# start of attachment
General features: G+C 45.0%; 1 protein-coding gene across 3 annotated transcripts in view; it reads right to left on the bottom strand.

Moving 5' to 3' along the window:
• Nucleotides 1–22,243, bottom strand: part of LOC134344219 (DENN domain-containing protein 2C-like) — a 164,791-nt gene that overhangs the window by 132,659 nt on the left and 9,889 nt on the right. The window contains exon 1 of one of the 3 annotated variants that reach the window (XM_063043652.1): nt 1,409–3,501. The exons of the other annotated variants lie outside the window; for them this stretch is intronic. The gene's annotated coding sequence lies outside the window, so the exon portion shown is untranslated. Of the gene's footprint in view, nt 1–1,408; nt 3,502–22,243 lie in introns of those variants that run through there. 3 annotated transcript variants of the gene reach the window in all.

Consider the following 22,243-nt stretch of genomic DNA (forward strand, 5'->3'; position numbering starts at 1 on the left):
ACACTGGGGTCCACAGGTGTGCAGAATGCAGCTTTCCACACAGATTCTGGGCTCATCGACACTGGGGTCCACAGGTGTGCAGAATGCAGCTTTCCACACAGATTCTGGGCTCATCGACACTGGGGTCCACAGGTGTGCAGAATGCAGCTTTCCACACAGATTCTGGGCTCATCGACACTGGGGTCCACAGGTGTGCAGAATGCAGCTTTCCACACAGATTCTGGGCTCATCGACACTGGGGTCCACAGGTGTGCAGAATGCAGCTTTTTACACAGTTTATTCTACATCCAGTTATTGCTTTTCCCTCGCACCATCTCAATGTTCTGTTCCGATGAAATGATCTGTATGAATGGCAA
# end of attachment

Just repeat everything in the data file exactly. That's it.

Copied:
General features: G+C 45.0%; 1 protein-coding gene across 3 annotated transcripts in view; it reads right to left on the bottom strand.

Moving 5' to 3' along the window:
• Nucleotides 1–22,243, bottom strand: part of LOC134344219 (DENN domain-containing protein 2C-like) — a 164,791-nt gene that overhangs the window by 132,659 nt on the left and 9,889 nt on the right. The window contains exon 1 of one of the 3 annotated variants that reach the window (XM_063043652.1): nt 1,409–3,501. The exons of the other annotated variants lie outside the window; for them this stretch is intronic. The gene's annotated coding sequence lies outside the window, so the exon portion shown is untranslated. Of the gene's footprint in view, nt 1–1,408; nt 3,502–22,243 lie in introns of those variants that run through there. 3 annotated transcript variants of the gene reach the window in all.

Consider the following 22,243-nt stretch of genomic DNA (forward strand, 5'->3'; position numbering starts at 1 on the left):
ACACTGGGGTCCACAGGTGTGCAGAATGCAGCTTTCCACACAGATTCTGGGCTCATCGACACTGGGGTCCACAGGTGTGCAGAATGCAGCTTTCCACACAGATTCTGGGCTCATCGACACTGGGGTCCACAGGTGTGCAGAATGCAGCTTTCCACACAGATTCTGGGCTCATCGACACTGGGGTCCACAGGTGTGCAGAATGCAGCTTTCCACACAGATTCTGGGCTCATCGACACTGGGGTCCACAGGTGTGCAGAATGCAGCTTTTTACACAGTTTATTCTACATCCAGTTATTGCTTTTCCCTCGCACCATCTCAATGTTCTGTTCCGATGAAATGATCTGTATGAATGGCAA